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Social workers play a vital role in supporting families and individuals, helping them to overcome barriers and make positive changes.

And those working in the profession say they are expecting a huge increase in work once the current lockdown restrictions start to be relaxed.

March has been designated as Social Work Month, a time to celebrate the work social workers do in the community.

But many working in the profession say they feel forgotten compared to other key workers during the coronavirus crisis. A Community Care poll of almost 500 social workers in England found 75 per cent of those questioned felt more negative about their job in November 2020 than they had 12 months before.

The British Association of Social Workers (BASW) has predicted that social workers will see their workloads increase as the nation attempts to recover from the effects of the Covid-19 pandemic later this year.

The end of the first lockdown saw a surge in referrals and professionals are expecting a similar rise in demand once the current restrictions are relaxed.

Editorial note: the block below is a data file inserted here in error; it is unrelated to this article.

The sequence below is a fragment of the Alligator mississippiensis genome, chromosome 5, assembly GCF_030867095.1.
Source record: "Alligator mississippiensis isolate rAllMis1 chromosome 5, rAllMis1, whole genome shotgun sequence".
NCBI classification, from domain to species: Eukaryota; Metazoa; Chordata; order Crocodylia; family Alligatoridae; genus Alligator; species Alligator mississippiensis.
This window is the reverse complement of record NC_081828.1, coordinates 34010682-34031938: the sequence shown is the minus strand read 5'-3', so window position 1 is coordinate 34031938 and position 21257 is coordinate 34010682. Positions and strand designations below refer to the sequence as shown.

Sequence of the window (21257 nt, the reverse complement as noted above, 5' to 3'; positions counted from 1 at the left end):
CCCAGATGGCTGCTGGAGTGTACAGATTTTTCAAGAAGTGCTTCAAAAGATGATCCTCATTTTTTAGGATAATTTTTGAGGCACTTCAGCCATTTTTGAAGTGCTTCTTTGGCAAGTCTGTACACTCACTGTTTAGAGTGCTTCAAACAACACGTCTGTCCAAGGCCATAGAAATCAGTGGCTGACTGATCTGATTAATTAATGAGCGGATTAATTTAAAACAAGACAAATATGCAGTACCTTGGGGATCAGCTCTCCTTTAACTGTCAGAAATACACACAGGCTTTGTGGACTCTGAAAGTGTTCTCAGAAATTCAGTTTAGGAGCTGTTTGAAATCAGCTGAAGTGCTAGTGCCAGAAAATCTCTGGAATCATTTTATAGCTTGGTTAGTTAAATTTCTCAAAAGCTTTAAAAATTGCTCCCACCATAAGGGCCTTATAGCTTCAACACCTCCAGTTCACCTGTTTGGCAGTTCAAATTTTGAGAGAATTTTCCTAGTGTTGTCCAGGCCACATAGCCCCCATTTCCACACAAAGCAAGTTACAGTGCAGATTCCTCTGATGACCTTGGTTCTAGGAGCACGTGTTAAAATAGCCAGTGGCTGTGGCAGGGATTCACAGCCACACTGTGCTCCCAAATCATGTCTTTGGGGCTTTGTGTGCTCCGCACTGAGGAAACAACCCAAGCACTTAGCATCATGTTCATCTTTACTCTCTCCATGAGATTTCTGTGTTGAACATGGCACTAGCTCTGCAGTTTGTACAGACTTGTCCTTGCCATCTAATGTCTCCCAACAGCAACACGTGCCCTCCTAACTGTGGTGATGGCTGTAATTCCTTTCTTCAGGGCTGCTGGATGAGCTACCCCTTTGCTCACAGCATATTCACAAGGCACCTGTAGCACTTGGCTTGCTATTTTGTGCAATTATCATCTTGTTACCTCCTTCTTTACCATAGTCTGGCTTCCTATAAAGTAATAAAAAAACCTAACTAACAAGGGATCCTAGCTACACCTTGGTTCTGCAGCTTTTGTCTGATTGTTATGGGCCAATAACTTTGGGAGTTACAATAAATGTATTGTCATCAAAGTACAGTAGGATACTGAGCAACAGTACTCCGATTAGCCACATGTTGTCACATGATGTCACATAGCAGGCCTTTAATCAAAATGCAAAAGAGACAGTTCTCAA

In November and December last year, the BASW carried out a survey of its members and found more than two out of three respondents had seen an increase in their caseloads since schools went back in September.

More difficult to protect the vulnerable

And more than three out of four were worried that lockdown restrictions were making it more difficult to protect the vulnerable. Making contact with families over Zoom rather than in person makes it more challenging to spot potential problems with living conditions or circumstances.

Allison Hulmes, the national director of BASW Cymru, said: “There are so many children who wouldn’t have been vulnerable prior to the pandemic but have become vulnerable as the pandemic has unfolded. Our fear is that there will be an absolute tsunami of need which will translate into increased referral and increased demand on the profession.”

A government review of children’s social care in England has already been started, while the Welsh Government has said it is working closely with local authorities to address any problems caused by the pandemic. A social service workforce review is also being carried out in Northern Ireland to look at how the current and anticipated demand can be met.

AlphaBiolabs carries out DNA, drug and alcohol testing on behalf of social workers and local authorities. These tests are often required as part of child protection matters and may be used to help monitor the progress of individuals with a history of addiction or substance misuse.

To find out more about our range of legal testing services, call our team on 0333 600 1300 or email info@alphabiolabs.com